My favorite memory of Doug Marlette dates from the 1981 Association of American Editorial Cartoonists convention in Nashville, Tenn. A group of us was closing down some dimly lit dive, and at one small table Marlette and Jeff MacNelly spent nearly a hour trying to make headway with a beehived blonde who'd never heard of them and didn't seem to regard artistic talent as much of a turn-on. MacNelly died in 2000, and now Marlette is gone, too—killed July 10 when the car he was riding in skidded into a tree in Mississippi. He was 57.
Marlette had intelligence, talent and energy: Over a career that began in 1972 at the Charlotte Observer, he published nine volumes of editorial cartoons; won a Pulitzer Prize; created a comic strip, "Kudzu," that he later adapted into a musical; and wrote two novels.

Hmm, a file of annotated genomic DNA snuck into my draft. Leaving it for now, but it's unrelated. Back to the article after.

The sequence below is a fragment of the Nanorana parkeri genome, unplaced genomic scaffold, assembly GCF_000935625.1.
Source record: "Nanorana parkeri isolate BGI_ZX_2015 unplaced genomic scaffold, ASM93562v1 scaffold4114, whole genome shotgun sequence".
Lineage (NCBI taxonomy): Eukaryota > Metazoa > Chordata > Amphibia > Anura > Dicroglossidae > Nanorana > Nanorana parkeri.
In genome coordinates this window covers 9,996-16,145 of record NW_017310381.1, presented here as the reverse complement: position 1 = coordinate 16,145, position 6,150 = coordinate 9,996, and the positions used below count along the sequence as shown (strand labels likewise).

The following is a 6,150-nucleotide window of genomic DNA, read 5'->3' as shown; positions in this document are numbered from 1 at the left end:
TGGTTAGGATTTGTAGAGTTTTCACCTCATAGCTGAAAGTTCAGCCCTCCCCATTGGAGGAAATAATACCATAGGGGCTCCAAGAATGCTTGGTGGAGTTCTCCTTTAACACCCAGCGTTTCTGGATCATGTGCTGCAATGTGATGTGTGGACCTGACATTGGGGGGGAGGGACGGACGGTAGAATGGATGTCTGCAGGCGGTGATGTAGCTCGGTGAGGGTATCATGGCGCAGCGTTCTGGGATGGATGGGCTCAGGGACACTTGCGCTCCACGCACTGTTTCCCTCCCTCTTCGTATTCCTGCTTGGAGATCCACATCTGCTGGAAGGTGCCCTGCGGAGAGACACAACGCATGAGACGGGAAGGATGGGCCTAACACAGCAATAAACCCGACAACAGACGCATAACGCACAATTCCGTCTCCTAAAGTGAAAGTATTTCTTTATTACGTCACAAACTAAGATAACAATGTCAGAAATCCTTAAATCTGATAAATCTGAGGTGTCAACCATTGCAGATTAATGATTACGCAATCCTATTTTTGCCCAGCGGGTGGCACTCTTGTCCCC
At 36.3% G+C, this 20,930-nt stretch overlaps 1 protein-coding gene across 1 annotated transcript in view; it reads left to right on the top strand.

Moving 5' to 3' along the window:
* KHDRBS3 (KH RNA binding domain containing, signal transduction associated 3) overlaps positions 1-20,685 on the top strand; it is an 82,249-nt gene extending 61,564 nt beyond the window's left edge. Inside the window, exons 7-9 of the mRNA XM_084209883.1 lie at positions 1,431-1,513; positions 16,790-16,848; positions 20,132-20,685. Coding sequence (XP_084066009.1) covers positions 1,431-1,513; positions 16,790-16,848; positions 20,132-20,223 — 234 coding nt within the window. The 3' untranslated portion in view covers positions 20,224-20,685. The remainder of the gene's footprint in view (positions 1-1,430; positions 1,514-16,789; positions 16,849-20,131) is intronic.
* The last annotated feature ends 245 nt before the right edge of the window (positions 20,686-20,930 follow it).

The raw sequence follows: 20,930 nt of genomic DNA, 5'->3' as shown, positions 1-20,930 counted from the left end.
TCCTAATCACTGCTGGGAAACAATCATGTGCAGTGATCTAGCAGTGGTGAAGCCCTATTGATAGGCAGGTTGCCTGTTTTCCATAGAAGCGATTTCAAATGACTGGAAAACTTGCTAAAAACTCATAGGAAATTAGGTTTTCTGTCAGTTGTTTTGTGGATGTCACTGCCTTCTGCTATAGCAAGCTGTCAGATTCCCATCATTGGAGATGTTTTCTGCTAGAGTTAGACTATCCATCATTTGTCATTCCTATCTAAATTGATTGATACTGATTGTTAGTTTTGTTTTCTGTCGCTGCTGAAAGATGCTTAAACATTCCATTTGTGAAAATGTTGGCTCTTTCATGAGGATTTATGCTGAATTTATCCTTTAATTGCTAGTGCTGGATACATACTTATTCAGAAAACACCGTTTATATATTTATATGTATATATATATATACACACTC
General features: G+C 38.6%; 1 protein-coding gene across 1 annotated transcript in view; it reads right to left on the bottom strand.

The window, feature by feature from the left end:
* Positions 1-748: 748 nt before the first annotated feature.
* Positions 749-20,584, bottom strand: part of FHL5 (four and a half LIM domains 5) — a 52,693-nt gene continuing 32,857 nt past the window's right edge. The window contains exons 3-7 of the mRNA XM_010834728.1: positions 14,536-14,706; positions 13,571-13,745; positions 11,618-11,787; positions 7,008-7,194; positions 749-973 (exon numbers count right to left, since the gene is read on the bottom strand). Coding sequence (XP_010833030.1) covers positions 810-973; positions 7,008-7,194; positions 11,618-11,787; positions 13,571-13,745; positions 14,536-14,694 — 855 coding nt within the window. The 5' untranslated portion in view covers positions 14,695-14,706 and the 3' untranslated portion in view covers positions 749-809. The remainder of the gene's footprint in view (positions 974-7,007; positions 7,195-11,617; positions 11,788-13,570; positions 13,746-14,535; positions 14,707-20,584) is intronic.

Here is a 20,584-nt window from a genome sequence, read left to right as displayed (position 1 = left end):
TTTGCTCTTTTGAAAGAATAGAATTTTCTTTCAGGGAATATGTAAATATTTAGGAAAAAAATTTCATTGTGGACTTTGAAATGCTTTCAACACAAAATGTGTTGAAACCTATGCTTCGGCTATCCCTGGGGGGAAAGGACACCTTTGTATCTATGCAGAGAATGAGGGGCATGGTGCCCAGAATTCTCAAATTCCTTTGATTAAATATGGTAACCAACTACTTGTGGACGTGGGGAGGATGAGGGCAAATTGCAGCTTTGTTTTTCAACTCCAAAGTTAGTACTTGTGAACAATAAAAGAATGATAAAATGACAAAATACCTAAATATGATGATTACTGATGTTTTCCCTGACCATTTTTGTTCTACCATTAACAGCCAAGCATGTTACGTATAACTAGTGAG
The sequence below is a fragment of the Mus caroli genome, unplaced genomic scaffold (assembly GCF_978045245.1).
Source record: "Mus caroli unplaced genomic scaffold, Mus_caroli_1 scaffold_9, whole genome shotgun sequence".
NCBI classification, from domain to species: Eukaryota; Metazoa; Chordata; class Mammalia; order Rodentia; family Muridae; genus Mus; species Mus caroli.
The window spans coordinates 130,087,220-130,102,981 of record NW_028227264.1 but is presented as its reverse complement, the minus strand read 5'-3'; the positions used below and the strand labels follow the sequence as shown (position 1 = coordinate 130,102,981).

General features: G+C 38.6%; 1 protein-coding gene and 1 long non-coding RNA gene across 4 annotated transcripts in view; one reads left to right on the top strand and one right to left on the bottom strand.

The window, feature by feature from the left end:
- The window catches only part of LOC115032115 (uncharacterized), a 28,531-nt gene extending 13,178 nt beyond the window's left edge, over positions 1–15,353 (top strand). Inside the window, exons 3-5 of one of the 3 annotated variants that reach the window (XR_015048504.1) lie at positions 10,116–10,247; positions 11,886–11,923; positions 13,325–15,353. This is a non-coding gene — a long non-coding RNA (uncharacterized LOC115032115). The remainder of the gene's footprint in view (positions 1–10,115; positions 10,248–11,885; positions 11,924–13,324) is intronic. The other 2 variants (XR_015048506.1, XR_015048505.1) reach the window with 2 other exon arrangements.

He also had an eye for the brass ring and the ability to shrug off critics—common traits in the ed-toon biz, but Marlette had them more than most. His relations with his colleagues, like the Hillsborough neighbors he satirized in his book, The Bridge, could be rocky. But in person he was unfailingly courteous, and on paper he was often deadly, a potent combination. He'll be missed.